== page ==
Review: SUSPIRIA (2018)

The re-imagining of “Suspiria” is weird and, at times, positively revolting, but hardly scary.

Director Luca Guadagnino may have been the wrong guy to tackle the remake of Dario Argento’s horror classic “Suspiria.” Guadagnino, who last year gave us the wonderful “Call Me By Your Name,” leans heavily into the arty elements of the source material with inconsistent results. This artistic approach yields some interesting images and sequences, including one of the most repulsive kill scenes I’ve ever watched, but, as a whole, the film is a failure.

The narrative has a young American dancer named Susie Bannion (a very good Dakota Johnson), traveling to Berlin in the 1970s to join a dance school run by Madame Blanc (Tilda Swinton). The school is really a front for a coven of witches. The naive Susie might be part of some kind of master plan. She’s escaped a puritanical, religious household in America to follow her dream of dance in Europe. And when she does perform, she instantly captures the imagination of the head mistress Madame Blanc. Their connection is instantly intriguing and, perhaps, even sexual, however, this element is only teased.

Meanwhile, Patricia (Chloë Grace Moretz), one of the school’s former dancers, is being treated by Dr. Josef Klemperer (also played by Swinton in heavy costume and makeup) for what might be a delusion disorder. But Dr. Klemperer isn’t so sure that Patricia’s delusions are all just in her head. She drops in and out of the story, as if she’s a spirit. It’s frustrating.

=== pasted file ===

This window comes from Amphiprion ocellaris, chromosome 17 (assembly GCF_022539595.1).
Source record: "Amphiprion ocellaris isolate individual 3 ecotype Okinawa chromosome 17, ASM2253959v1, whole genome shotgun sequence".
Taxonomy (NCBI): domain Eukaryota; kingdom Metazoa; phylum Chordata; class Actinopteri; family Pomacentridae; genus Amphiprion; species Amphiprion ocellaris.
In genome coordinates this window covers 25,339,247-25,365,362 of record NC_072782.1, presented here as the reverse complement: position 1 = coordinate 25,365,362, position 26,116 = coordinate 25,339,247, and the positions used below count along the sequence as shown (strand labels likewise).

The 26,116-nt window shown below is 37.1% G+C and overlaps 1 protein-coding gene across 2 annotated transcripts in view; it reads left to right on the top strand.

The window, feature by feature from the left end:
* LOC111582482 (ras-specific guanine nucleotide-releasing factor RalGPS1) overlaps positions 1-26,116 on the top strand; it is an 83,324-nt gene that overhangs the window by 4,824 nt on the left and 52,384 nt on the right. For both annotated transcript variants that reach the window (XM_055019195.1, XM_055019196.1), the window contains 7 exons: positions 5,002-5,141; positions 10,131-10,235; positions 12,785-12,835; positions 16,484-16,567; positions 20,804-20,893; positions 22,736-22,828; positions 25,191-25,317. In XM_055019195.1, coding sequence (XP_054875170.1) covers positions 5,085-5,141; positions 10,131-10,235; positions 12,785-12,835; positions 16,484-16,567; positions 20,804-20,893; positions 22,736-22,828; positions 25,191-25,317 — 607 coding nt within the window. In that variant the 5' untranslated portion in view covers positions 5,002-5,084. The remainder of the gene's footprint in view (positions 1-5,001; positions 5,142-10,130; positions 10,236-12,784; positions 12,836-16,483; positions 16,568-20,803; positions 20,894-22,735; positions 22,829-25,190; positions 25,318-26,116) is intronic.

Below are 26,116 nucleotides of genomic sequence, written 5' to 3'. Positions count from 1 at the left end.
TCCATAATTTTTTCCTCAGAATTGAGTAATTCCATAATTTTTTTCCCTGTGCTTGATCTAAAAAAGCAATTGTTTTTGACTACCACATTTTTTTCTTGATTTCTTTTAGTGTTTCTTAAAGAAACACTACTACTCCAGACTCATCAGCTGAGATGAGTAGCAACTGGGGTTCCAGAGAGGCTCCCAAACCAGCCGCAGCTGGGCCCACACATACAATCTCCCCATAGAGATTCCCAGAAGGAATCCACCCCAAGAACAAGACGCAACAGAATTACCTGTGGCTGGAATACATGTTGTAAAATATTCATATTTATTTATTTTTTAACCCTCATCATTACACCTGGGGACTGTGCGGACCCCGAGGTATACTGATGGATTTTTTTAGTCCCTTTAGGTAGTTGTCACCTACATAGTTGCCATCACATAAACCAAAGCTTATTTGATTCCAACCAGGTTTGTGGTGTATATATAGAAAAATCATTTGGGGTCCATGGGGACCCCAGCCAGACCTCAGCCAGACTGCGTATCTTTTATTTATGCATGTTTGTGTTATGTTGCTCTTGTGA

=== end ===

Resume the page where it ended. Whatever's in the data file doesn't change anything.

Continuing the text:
The 1977 original “Suspiria” was an odd one, featuring strange over-dubbing, a heavy synth score, a laughably, but potent, bad puppet bat attack, creepy characters, an attic crawling with maggots, and sumptuous, vivid production design. That film has a terribly dated ending, but one that made some sense. Guadagnino’s version, by contrast, is an indecipherable rewrite by David Kajganich, who’s next writing the new “Pet Sematary.” The bloody conclusion is ludicrous.

What really pains me about Guadagnino’s version is that it just isn’t scary. Regardless whether Argento’s now cheesy and dated effects pull you out of the narrative, there are terrifying moments in his film. And the strange sound design, that may have been an accident given the dubbing involved, gave the entire production an other-worldly feeling. While Guadagnino gets the bizarre facets down, he isn’t really able to make them frightful.

An example is that in the original film, there was a killer on the loose, as I remember it. The first kill scene is really terrifying. And it puts the viewer on edge—instant tension, as a young woman is slashed and falls to her death. That story thread has been pulled from this remake, in favor of more supernatural themes and political ones.